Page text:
Epistemologies of the South should also temper theoethical vices (or fantasies) of orderly, universal maxims. Boaventura de Sousa Santos argues that “epistemologies of the South deal with knowledges present in or emerging from the resistance to and the struggle against oppression, knowledges that are … embodied in concrete bodies, whether collective or individual.” These epistemologies take seriously embodied existence, not for its categorical use in an academic theoethical exercise that seeks to formulate some principles, but as crucial precisely because bodies exist in a particular place and time. They also serve as a consistent reminder that other bodies have been killed, forgotten and disposed as meaningless shells of once-expendable humans.
Epistemologies of the South accordingly focus on “nonexistent knowledges, deemed as such either because they are not produced according to accepted or even intelligible methodologies or because they are produced by absent subjects, subjects deemed incapable of producing valid knowledge due to their subhuman condition or nature.” Epistemologies of the South search for unauthorized knowledges and imaginations, for those thoughts and nuggets of wisdom not sanctioned by secular or religious police powers.
One example of this form of knowledge is queer theology, introduced and pioneered by Marcella Althaus-Reid in her books The Queer God and Indecent Theology. By placing queer subjects—queer bodies—at the center of theoethical knowledge production and consumption (and yet ensuring that their scripts remain elusive and shifty), Althaus-Reid sought to expand the canvass of theoethical reflection by working toward a “new theological epistemological break.” Althaus-Reid includes as subjects of ethical production and formation those ignored or shamed by authorized, “decent” theoethical imagination: women lemon vendors without underwear, or theologians who danced the night away at seedy gay clubs, or sex workers shamed (and yet desired) by normative societal gazes. While queer theology remains marginal in the academy, there is no doubt that Althaus-Reid and her intellectual progeny have broadened theoethics for many within and outside the academy, including me.
Theoethics should seek to include as many voices as possible, especially unorthodox ones. If ethics takes excluded voices as its starting point, the possibilities for character formation become endless. On the academic side, the politics of citation––who one cites and why––matters, especially if the scholar is also a teacher. Teachers, as noted earlier, activate meaning for students. Attentive students take note of whom the teacher cites in the syllabus and in her work. A teacher seeking to expand ethical pallets will acknowledge the limitations inherent in her textual selections and will avoid token representations of “scholars of color” or women or queer theorists. At the same time, the teacher should exercise caution by not limiting her texts to scholars from one particular racial or gender group––for that would reify the practice of exclusion and set a bad example to students. Again, theoethical reflection is about qualified inclusion and the concoction of eclectic ethical brews from several ingredients never before mixed. Fragmenting and mixing: that is how ethical imagination can best disrupt and resist claims to ideological and ontological purity––that is, fantasies of universal maxims.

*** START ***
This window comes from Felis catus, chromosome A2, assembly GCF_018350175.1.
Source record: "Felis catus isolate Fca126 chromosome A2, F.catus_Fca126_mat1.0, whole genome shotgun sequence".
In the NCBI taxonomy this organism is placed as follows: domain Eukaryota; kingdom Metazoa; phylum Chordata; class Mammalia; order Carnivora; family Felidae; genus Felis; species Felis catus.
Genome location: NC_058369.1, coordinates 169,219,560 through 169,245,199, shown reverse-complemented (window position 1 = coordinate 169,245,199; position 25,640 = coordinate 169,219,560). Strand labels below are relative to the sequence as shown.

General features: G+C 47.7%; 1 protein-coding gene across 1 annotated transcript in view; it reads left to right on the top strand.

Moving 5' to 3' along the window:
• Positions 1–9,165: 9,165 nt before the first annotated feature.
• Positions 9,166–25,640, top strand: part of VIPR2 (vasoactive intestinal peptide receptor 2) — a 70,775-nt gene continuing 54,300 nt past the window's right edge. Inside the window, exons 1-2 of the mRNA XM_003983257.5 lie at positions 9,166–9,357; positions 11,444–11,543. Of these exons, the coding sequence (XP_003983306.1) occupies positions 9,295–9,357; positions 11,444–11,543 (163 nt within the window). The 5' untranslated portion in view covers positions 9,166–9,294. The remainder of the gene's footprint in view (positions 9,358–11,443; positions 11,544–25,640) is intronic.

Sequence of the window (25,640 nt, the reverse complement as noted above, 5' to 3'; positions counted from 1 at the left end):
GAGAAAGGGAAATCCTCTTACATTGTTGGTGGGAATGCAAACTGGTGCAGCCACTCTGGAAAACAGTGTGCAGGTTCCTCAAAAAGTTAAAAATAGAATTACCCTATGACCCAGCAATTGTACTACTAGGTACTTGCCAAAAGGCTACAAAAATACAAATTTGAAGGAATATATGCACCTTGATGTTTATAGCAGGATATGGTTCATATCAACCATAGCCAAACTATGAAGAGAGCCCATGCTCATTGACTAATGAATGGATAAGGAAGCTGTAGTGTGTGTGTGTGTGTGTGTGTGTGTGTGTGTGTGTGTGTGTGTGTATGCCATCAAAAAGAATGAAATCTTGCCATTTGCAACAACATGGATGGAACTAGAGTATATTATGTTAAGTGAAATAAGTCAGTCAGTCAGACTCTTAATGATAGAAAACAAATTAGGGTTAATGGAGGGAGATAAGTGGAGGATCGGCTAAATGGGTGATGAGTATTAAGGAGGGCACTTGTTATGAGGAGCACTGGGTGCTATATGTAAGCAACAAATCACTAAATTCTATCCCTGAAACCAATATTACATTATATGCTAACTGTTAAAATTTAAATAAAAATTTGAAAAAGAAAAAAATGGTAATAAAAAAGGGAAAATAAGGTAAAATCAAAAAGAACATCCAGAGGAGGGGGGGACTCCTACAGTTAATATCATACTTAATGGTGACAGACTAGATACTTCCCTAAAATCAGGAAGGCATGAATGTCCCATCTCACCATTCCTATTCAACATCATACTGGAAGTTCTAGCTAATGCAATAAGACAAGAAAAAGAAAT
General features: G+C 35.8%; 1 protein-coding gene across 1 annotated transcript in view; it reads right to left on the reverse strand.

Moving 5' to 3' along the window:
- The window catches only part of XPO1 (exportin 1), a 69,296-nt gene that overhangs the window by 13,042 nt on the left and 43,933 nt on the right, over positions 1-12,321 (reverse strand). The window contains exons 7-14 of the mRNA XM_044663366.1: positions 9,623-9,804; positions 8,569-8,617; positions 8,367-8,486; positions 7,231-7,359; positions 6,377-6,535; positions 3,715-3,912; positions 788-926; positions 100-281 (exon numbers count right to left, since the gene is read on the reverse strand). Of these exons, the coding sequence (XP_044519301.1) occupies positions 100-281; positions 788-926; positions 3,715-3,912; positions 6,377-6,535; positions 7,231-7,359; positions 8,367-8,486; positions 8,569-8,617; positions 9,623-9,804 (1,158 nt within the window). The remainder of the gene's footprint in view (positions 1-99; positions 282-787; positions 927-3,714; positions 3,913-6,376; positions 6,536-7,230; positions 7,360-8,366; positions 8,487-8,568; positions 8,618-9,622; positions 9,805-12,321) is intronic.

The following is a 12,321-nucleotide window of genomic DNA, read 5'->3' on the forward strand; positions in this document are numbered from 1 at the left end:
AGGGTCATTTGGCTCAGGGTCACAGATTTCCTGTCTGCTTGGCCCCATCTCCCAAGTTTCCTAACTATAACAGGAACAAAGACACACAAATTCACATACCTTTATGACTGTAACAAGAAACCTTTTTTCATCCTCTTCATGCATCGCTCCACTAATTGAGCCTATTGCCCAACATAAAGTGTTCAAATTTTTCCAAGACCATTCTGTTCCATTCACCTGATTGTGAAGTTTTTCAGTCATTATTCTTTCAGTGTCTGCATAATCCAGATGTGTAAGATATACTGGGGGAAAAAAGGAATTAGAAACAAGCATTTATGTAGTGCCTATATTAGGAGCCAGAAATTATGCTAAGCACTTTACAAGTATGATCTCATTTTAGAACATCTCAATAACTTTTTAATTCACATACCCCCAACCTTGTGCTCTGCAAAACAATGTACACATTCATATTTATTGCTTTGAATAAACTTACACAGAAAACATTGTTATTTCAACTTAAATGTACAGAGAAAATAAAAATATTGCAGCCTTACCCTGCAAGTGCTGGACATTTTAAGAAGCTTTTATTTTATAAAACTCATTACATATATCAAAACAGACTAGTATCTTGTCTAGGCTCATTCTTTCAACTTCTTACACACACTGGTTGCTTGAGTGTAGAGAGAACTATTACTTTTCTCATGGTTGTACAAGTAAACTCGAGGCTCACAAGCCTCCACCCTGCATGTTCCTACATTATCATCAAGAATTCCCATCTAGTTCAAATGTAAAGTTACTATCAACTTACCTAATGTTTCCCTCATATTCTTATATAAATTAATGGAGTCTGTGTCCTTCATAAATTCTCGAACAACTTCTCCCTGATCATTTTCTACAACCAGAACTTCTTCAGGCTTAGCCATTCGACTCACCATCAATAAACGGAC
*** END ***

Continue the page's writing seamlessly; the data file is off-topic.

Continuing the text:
Yet, the epistemologies of the South must themselves undergo decolonial scrutiny. It appears De Sousa Santos believes in change, progress, and liberation. Might his vision be too utopian, just another narrative of hope? How about we introduce some new ingredients into this evolving ethical paella? How would mixing in ingredients usually dismissed in theoethical narratives of hope change its flavor? Enter Afro-pessimism and Latinx hopelessness as necessary to a broader theoethical recipe of imagination––to a constantly evolving and shifting ethics. I envision an ethics that resists finalized proposals or fantasies of solving enduring ethical dilemmas once and for all.
C. Mixing in Some More Ingredients: Afro-Pessimism and Latinx Hopelessness
In my years as a student of Christian (specifically Catholic) ethics, and as a frequent attendee at lectures and conference presentations on ethics, I often see ethicists tout “African cosmology” as a viable source of non-Western ethical wisdom. African cosmology, these ethicists argue, can provide much-needed insight into humanity’s connection to each other, the natural world, all living beings, the cosmos, and the Divine. Ethicists employ the seemingly ubiquitous term “ubuntu” to capture African cosmology’s insistence on human-nature interconnectivity and interdependence. Agbonkhianmeghe Orobator, for example, explains that “the human person and the cosmos have a vital connection.” Such connection should lead to a concern with holistic well-being––that is, concern for the vitality of the community and all its living creatures, as well as for the natural environment. Ultimately, for Orobator, African worldviews should lead to “an understanding of life that is expansive and inclusive” and that “encompasses the universe of plants, animals, and nature.”